(NewsNation) — Amid President Joe Biden invoking the Defense Production Act to speed up infant formula production, some parents have developed their own strategies to combat the production.
Parents say the help isn’t coming soon enough. So many babies go through a can of formula every three days, and finding just one can has become nearly impossible — now, parents across the nation are teaming up to send each other formula.
Parents like Maria Hernandez are struggling to feed their little ones now that baby formula is nowhere to be found. While there’s relief on the way, parents need help now, and they’re finding it online.
“I don’t even know how we’re going to survive all of this,” Hernandez said. “This morning, I was able to go to one of the stores and get two cans of her formula that thanks to the group,” Hernandez said.
Parents are using social media pages to track down baby formula and find out which stores still have it.
Shawn Johnson, a two-time Olympian, and her husband, a retired NFL player, recently ran out of formula for their baby. They posted about it on Instagram and the post went viral.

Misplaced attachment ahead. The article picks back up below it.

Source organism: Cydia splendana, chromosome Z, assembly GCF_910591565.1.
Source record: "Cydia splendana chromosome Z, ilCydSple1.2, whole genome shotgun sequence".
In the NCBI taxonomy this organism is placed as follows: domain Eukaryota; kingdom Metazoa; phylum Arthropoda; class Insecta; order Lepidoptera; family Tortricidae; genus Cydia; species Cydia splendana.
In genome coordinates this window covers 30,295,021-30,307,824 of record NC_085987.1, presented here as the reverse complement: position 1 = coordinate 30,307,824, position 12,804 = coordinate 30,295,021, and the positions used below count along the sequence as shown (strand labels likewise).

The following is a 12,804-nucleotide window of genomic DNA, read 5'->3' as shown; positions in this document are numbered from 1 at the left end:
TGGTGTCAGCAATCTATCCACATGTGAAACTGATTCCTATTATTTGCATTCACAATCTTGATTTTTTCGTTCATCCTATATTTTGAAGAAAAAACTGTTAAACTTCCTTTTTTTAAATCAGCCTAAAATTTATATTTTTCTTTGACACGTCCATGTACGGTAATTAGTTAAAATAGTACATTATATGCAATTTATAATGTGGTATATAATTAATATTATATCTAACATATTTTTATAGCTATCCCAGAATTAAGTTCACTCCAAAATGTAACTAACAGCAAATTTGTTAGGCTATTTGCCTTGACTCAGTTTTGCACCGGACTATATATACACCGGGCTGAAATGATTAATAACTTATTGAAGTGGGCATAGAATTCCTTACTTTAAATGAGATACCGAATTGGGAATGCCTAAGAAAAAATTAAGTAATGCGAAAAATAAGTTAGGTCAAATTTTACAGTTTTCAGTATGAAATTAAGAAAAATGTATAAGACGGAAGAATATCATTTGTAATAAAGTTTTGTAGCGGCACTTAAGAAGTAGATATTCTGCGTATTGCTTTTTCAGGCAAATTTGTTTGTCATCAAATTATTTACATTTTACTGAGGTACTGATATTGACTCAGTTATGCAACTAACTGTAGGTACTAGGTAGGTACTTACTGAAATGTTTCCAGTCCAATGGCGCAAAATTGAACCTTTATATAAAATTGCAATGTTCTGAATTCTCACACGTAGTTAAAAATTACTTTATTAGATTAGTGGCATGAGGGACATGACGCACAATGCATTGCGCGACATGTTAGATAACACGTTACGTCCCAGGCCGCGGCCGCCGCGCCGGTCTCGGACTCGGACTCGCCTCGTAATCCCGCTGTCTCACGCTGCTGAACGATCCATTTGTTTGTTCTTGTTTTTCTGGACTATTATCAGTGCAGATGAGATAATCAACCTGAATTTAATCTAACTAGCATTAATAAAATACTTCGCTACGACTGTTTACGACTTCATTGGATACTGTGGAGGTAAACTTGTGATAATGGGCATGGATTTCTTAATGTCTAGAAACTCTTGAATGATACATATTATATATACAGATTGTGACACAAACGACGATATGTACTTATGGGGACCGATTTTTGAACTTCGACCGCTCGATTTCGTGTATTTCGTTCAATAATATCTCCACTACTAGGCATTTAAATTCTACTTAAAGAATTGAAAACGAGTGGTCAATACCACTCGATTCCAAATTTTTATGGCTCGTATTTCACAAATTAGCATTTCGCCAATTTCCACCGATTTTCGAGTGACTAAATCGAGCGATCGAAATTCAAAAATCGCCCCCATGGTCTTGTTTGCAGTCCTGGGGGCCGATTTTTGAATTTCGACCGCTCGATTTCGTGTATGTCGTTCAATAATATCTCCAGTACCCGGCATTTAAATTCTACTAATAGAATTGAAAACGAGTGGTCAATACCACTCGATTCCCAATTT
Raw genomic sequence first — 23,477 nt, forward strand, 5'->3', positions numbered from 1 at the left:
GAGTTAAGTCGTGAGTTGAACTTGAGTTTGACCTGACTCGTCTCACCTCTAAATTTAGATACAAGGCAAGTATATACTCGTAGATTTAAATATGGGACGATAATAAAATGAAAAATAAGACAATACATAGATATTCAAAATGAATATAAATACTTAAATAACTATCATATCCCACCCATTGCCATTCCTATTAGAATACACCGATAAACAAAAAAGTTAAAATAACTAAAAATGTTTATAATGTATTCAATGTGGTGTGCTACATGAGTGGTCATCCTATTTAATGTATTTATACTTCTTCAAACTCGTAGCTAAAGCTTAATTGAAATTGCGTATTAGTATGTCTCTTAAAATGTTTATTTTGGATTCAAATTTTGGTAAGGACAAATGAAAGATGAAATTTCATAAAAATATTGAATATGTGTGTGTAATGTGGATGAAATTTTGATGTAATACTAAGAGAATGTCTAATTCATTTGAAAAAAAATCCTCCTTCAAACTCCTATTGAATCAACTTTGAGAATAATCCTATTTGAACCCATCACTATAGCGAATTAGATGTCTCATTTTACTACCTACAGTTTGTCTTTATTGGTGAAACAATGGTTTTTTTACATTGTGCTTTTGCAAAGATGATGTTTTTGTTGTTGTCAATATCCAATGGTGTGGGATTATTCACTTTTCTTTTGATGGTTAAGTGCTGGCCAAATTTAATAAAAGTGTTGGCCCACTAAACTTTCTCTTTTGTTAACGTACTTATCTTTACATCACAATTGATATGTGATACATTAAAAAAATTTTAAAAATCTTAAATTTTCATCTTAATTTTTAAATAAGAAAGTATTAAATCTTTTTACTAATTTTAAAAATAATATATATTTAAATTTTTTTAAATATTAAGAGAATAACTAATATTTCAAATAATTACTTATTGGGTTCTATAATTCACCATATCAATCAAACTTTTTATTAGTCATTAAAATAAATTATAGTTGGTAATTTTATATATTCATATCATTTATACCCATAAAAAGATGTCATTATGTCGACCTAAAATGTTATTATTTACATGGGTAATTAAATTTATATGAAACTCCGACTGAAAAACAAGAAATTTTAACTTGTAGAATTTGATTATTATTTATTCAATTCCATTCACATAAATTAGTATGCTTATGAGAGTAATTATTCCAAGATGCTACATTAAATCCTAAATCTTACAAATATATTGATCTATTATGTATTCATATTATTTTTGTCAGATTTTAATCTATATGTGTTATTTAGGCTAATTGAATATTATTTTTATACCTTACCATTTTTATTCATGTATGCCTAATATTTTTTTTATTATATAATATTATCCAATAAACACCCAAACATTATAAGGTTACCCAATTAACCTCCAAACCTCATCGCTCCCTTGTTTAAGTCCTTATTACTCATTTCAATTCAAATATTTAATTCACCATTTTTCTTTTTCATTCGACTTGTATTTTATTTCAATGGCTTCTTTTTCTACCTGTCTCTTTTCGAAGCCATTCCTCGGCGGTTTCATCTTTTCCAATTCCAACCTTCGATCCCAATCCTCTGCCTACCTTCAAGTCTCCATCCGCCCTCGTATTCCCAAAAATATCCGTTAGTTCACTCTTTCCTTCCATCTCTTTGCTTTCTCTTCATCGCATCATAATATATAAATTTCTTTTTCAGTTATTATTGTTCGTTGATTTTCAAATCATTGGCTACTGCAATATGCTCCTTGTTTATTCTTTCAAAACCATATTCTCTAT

“A friend of a friend actually connected me to her friend in Pittsburgh who was able to find and ship it to me. So that got us thinking, is there a way we can connect all of you to other mamas who have formula,” Johnson explained in the video post.
They created the Baby Formula Exchange, a program that matches parents who have formula with parents who still need it.
Meanwhile, other online parent groups are popping up in nearly every community. In Florida, one mom started a similar page during the pandemic’s peak to help people find vaccines; now, she’s using the page to help moms find formula.
“I used to be a single mom many, many years ago, and I know what it’s like, even in normal circumstances, to have some challenges,” said Katherine Quirk. “If I can help one then person then my job has been done.”
And it seems to be working: Parents are being matched with formula donors daily, yet the supply is dangerously low.
“I definitely have a fear that it’s going to get worse before it gets better,” Quirk said.